Silicon Valley prepares to push House toward immigration reform

The tech industry scored two major victories on immigration this week, but its toughest legislative battle on the issue lies ahead in the House.

The passage of the Senate’s immigration bill is the closest the tech industry has come in recent years to its primary goals of raising the H-1B visa cap and securing more green cards for highly skilled foreign workers. But tech companies, like other stakeholders pushing for immigration reform, are only at the 50-yard line.

“We want to see the process move forward and this week it did, in a big way,” said Andy Halataei, director of government relations at the Information Technology Industry Council. “We have to keep pushing. How and when and exactly what's going to happen, I don't think anyone knows.”

Tech companies face a fresh set of political challenges in the Republican-controlled House. The lower chamber’s path forward on immigration legislation is unclear and time is running out for action.

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The tech industry hopes the murkiness will recede when the House Republican Conference meets on July 10, after lawmakers return from recess. While final decisions may not be made during the meeting, tech representatives view the meeting as the next key marker in the immigration debate and hope to get a better lay of the land on how the GOP leadership plans to tackle the issue.

That includes whether House Republicans plan to bring the piecemeal bills passed out of the House Judiciary Committee to the floor before Congress breaks for August recess.

“After that [meeting], the following three weeks are going to be the most important three weeks to see action on the House side and see where this is going,” said Veronica O’Connell, vice president of congressional affairs at the Consumer Electronics Association (CEA).

The industry remains undeterred despite the outstanding question marks, arguing that it has too much riding on the passage of immigration reform for political momentum to die in the House.

“I think from our perspective, failure is not really an option,” said Peter Muller, director of government relations at Intel. “We've been waiting so long to address these issues.

“We’ve seen it can be achieved in the Senate. How it can be achieved in the House is uncertain, but if it can't get done now, it's never going to get done,” Muller added.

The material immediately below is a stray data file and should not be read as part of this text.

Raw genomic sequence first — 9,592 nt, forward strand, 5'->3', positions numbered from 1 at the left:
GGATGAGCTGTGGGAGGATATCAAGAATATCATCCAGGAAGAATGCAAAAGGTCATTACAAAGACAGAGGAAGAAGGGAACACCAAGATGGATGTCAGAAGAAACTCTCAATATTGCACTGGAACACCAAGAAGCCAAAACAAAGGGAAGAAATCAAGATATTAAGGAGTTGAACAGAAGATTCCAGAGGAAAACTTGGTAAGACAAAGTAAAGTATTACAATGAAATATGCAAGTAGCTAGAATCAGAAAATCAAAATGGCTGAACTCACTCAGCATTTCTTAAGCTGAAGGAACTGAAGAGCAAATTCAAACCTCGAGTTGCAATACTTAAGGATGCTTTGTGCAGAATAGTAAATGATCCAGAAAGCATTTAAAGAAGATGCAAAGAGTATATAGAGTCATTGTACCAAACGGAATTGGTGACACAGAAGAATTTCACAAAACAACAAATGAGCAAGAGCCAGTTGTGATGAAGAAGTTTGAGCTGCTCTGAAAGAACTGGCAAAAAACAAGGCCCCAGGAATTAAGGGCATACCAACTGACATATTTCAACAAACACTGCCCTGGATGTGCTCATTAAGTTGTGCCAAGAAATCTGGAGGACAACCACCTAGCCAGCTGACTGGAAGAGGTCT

The tech industry took a hard blow when immigration legislation unraveled in 2007 and it is working hard to make sure history doesn’t repeat itself this time. Tech companies flexed their political muscle during the debate over a pair of anti-piracy bills last year and with the Senate immigration bill, and plan to exercise their new influence during the House fight.

“We're going to use every tool that we can come up with to try to encourage lawmakers to complete this bill this year and to finally address the high-skilled immigration challenges we have been facing,” Muller said.

That strategy also includes getting face time with top House leaders, according to CEA’s O’Connell.

“We're going to keep the drum beat going,” she said. “We're going to meet with leadership on both sides of the House and keep up our messaging.”

After months of hosting fly-in trips and hitting the halls of Congress to meet with lawmakers, the tech industry was able to thwart attempts to attach labor-backed amendments into the Senate bill. The amendments would have made tech companies follow extra requirements when hiring new employees and given the Department of Labor more oversight on their hiring decisions.

Instead, the immigration bill passed the Senate on Thursday with tech-backed compromise language on H-1B workers from Sens. Charles Schumer (D-N.Y.) and Orrin Hatch (R-Utah) intact.

Just a few hours later, an immigration bill by Rep. Darrell Issa (R-Calif.) that would raise the H-1B visa cap and free up more green cards for highly skilled foreign workers passed the House Judiciary Committee on a mostly party-line vote.

The committee also adopted a manager’s amendment to the bill, the Skills Visa Act, that would give U.S. tech companies more flexibility when setting wages for H-1B workers.

While Democrats backed the underlying goal of Issa’s measure, they voted against it because it would eliminate the diversity visa program and another program that awards green cards to siblings of U.S. citizens.

Tech companies gave the bill their full-throated support, although they acknowledge privately that some improvements should be made to the green card section of the bill. In particular, the tech industry wants the bill to allow for unused green cards to be re-allotted within the system.

“The tech community and CEA’s goal is to ensure all the elements of the Skills Visa Act on the House side, all the victories that were won, stay intact,” O’Connell said. “We’d like to make some improvements around the edges, but right now we’re happy.”

Unlike many Washington observers, some tech industry representatives believe there is still life in the effort by a bipartisan working group of House members to draft comprehensive immigration legislation, and are waiting for a bill to materialize.

One tech lobbyist said the group has invested too much time and effort to not produce legislation, noting that pieces of their legislation could be tacked on to other bills or offered independently on the floor.

The bipartisan working group met again on Friday before breaking for the July 4 recess.

“They’ve obviously worked long and hard on something and they have a very detailed bill that has a role to play in the process,” the lobbyist said. “I think there’s still some life in that.”

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